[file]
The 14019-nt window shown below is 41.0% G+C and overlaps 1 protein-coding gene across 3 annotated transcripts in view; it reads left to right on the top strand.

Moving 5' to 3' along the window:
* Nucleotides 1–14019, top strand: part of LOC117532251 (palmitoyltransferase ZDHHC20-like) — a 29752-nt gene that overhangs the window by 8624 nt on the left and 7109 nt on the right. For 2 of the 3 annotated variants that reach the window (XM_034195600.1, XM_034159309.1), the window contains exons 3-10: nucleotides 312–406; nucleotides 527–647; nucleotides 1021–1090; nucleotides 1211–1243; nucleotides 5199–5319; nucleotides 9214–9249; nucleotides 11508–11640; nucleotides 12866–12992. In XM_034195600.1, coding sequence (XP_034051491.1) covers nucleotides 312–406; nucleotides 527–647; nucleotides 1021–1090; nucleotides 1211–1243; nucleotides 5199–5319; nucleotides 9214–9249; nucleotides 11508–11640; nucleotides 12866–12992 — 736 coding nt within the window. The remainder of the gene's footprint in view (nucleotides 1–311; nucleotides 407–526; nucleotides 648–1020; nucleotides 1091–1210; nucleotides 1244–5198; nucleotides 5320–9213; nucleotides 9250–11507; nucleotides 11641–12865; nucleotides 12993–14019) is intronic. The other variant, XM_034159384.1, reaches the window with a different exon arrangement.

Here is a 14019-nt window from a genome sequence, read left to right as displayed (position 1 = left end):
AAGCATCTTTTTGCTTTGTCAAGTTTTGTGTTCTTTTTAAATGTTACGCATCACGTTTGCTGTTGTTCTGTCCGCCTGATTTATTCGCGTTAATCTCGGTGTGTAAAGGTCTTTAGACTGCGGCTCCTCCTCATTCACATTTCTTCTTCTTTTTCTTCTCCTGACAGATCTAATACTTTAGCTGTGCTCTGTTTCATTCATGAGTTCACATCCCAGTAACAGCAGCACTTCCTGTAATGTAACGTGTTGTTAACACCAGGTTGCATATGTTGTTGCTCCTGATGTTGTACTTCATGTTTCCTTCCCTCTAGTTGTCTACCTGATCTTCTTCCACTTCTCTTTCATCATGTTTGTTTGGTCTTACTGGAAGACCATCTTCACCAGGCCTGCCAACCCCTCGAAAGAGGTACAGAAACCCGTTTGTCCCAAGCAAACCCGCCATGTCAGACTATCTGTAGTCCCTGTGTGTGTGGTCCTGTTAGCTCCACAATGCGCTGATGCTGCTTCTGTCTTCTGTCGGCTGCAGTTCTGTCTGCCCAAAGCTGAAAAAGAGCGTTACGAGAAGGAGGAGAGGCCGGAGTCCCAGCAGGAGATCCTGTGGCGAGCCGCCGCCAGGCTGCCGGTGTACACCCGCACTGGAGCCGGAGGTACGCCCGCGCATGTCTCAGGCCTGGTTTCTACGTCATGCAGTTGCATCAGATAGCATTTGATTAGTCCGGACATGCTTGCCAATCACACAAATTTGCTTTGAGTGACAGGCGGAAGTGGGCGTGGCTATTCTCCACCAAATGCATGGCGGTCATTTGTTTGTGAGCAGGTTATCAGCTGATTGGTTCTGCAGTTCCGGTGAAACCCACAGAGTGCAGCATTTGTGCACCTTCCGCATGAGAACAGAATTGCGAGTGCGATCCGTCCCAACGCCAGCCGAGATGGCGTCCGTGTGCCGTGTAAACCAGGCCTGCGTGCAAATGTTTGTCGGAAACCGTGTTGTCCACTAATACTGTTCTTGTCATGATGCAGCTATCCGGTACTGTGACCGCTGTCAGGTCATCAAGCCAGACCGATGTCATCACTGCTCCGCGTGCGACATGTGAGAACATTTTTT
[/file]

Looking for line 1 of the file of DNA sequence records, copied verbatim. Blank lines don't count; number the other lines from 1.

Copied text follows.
The 14019-nt window shown below is 41.0% G+C and overlaps 1 protein-coding gene across 3 annotated transcripts in view; it reads left to right on the top strand.